Problem: Our forests are incinerating themselves and the air is unbreathable.
Solution: Bring back California’s timber industry, which as recently as the 1990s was harvesting 6.0 billion board feet per year from California’s forests. Today, barely 1.5 billion board feet come out. Why weren’t there massive fires every year back in 2000? Because logging was keeping up with regrowth as recently as ten years earlier. But now, for over thirty years, it has been nearly impossible to log, to thin, or do controlled burns, at the same time as our fire suppression industry has become incredibly effective. The result is overgrown forests of tinder dry, overcrowded and stressed trees. Of course they burn like hell. The solution is to let timber companies reopen mills and start logging responsibly again. They will clear the powerline corridors and maintain the fire roads and fire breaks, just like they used to, in exchange for logging rights. Prevent fires. Create jobs. Generate tax revenue. Supply affordable, in-state lumber for housing. Win, win, win, win. Click here for more.
Problem: Our schools are failing low income communities.
Solution: Stand up to the teachers’ unions, by creating competition in public instruction. This can be accomplished by making it easier to open charter schools, and taking away the cap on how many charter schools can operate. It can be accomplished by creating education savings accounts for every parent of a K-12 student, allowing those parents to use that money for the school of their choice – public, charter, private, parochial, or even homeschool. Theoretically, such a program could be revenue neutral or even save the state money. At the same time, reform the public schools by requiring a longer period before teachers can earn tenure, by favoring merit over seniority in layoffs, and by making it easier to fire incompetent teachers. Other ways to rescue K-12 education in California would be limit union negotiations to pay and benefits and outlaw teacher strikes, and to empower parents to opt-out of exposing their children to sexually explicit or politicized instruction. Click here for more.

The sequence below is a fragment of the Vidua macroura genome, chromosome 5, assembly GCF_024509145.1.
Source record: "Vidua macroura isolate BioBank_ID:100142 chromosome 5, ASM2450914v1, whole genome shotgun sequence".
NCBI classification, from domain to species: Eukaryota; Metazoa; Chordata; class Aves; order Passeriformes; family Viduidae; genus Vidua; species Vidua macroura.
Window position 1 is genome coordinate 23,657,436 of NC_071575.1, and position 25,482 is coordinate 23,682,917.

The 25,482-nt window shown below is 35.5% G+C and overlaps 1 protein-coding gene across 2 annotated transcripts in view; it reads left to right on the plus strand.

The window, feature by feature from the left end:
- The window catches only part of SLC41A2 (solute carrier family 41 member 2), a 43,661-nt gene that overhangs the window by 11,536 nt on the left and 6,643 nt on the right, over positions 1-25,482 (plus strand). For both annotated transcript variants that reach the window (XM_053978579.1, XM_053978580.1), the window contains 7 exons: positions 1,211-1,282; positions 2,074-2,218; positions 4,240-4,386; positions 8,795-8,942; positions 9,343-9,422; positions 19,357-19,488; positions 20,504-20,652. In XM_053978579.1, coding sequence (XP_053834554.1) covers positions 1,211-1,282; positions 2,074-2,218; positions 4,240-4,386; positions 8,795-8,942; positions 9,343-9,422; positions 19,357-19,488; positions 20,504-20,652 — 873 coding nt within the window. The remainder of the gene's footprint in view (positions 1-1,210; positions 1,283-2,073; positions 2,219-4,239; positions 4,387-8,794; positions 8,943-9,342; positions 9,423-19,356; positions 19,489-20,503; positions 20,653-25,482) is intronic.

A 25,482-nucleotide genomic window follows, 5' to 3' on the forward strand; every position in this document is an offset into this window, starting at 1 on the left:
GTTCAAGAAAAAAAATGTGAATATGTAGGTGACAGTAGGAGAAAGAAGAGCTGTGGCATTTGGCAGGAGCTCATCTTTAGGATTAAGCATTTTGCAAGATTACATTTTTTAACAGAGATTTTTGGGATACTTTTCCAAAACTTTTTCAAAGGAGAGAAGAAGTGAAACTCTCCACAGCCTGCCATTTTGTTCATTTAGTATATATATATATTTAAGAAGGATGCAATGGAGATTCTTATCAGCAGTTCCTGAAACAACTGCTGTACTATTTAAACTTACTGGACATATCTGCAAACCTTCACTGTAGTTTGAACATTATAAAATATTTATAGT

The tragic reality in California today is that an entire complex – progressive billionaires, public sector unions, powerful environmentalist lobbyists and litigators, with nearly universal support from the legacy media, social media, and academia – considers most of these solutions, if not all of them, to be extreme. They’re not. They’re moderate, common sense solutions to serious problems that are obviously not being adequately handled based on what this complex considers to be the conventional wisdom.
Imagine California’s future if these policies became reality. The solutions suggested here for energy, housing, and forestry would actually generate tax revenue, along with hundreds of thousands of good jobs. The solutions suggested for education are revenue neutral. To supplement private investment, the economic boom these solutions would impart to the state overall would generate the tax revenue necessary for public investment in water and transportation infrastructure.
Imagine a state where instead of importing energy from Venezuela, or electricity from coal burning states, or lumber from British Columbia, or lithium from West African mines owned by the Chinese Communist Party, we would be producing all of these essential resources right here. Imagine the prosperity this would create. Californians consume these resources. That is reality. And even if we streamline what are currently crippling regulations, extraction operations located here in California will respect workers and the environment far more than they are being respected anywhere else in the world.
On a foundation of new and broad based prosperity, California can then afford to leapfrog other states and nations. California can innovate with transportation tunnels under its cities. California can innovate with passenger drones occupying aerial lanes above its cities. California can fund research into fusion energy and satellite solar power stations. California can solidify its position as one of the wealthiest and most innovative places on earth, but at the same time a place where ordinary families have a chance again.
California can be a place where there is abundance instead of scarcity, pragmatism instead of ideology, and optimism instead of pessimism. These values used to define California. They can do so again. California’s future can be very bright indeed.
This is the conversation California’s candidates for governor should be having.
This article originally appeared on the website of the California Globe.
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Edward Ring is a contributing editor and senior fellow with the California Policy Center, which he co-founded in 2013 and served as its first president. He is also a senior fellow with the Center for American Greatness, and a regular contributor to the California Globe. His work has appeared in the Los Angeles Times, the Wall Street Journal, the Economist, Forbes, and other media outlets.